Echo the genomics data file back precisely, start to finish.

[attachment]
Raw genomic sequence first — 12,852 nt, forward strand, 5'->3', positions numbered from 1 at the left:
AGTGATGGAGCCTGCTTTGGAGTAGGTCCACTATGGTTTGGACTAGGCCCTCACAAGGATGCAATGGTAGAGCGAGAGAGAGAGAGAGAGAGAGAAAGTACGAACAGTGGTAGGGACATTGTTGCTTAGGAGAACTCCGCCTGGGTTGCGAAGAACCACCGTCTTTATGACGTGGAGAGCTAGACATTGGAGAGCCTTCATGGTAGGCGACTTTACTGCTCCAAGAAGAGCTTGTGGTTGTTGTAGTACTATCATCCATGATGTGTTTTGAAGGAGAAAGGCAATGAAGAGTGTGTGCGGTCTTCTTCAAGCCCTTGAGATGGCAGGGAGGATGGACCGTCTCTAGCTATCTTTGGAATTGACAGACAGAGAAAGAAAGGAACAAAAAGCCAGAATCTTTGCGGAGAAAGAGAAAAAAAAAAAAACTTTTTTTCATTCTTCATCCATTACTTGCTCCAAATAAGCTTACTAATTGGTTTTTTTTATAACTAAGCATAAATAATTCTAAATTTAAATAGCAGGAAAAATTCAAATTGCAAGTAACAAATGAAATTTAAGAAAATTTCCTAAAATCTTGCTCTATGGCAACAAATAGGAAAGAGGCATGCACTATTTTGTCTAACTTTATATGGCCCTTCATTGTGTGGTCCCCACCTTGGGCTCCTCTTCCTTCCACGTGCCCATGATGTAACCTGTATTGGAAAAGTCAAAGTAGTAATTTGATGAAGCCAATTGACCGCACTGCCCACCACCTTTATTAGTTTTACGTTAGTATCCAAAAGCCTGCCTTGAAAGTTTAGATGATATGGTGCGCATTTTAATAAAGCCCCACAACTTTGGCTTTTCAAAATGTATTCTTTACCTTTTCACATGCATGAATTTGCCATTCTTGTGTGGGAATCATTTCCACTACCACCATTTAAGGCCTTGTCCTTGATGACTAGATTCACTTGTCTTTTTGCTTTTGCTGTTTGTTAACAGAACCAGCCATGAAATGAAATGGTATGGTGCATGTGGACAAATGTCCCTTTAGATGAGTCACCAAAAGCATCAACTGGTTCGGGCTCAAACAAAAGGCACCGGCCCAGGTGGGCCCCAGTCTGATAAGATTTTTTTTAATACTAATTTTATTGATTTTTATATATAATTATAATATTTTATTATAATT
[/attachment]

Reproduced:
Raw genomic sequence first — 12,852 nt, forward strand, 5'->3', positions numbered from 1 at the left:
AGTGATGGAGCCTGCTTTGGAGTAGGTCCACTATGGTTTGGACTAGGCCCTCACAAGGATGCAATGGTAGAGCGAGAGAGAGAGAGAGAGAGAGAAAGTACGAACAGTGGTAGGGACATTGTTGCTTAGGAGAACTCCGCCTGGGTTGCGAAGAACCACCGTCTTTATGACGTGGAGAGCTAGACATTGGAGAGCCTTCATGGTAGGCGACTTTACTGCTCCAAGAAGAGCTTGTGGTTGTTGTAGTACTATCATCCATGATGTGTTTTGAAGGAGAAAGGCAATGAAGAGTGTGTGCGGTCTTCTTCAAGCCCTTGAGATGGCAGGGAGGATGGACCGTCTCTAGCTATCTTTGGAATTGACAGACAGAGAAAGAAAGGAACAAAAAGCCAGAATCTTTGCGGAGAAAGAGAAAAAAAAAAAAACTTTTTTTCATTCTTCATCCATTACTTGCTCCAAATAAGCTTACTAATTGGTTTTTTTTATAACTAAGCATAAATAATTCTAAATTTAAATAGCAGGAAAAATTCAAATTGCAAGTAACAAATGAAATTTAAGAAAATTTCCTAAAATCTTGCTCTATGGCAACAAATAGGAAAGAGGCATGCACTATTTTGTCTAACTTTATATGGCCCTTCATTGTGTGGTCCCCACCTTGGGCTCCTCTTCCTTCCACGTGCCCATGATGTAACCTGTATTGGAAAAGTCAAAGTAGTAATTTGATGAAGCCAATTGACCGCACTGCCCACCACCTTTATTAGTTTTACGTTAGTATCCAAAAGCCTGCCTTGAAAGTTTAGATGATATGGTGCGCATTTTAATAAAGCCCCACAACTTTGGCTTTTCAAAATGTATTCTTTACCTTTTCACATGCATGAATTTGCCATTCTTGTGTGGGAATCATTTCCACTACCACCATTTAAGGCCTTGTCCTTGATGACTAGATTCACTTGTCTTTTTGCTTTTGCTGTTTGTTAACAGAACCAGCCATGAAATGAAATGGTATGGTGCATGTGGACAAATGTCCCTTTAGATGAGTCACCAAAAGCATCAACTGGTTCGGGCTCAAACAAAAGGCACCGGCCCAGGTGGGCCCCAGTCTGATAAGATTTTTTTTAATACTAATTTTATTGATTTTTATATATAATTATAATATTTTATTATAATT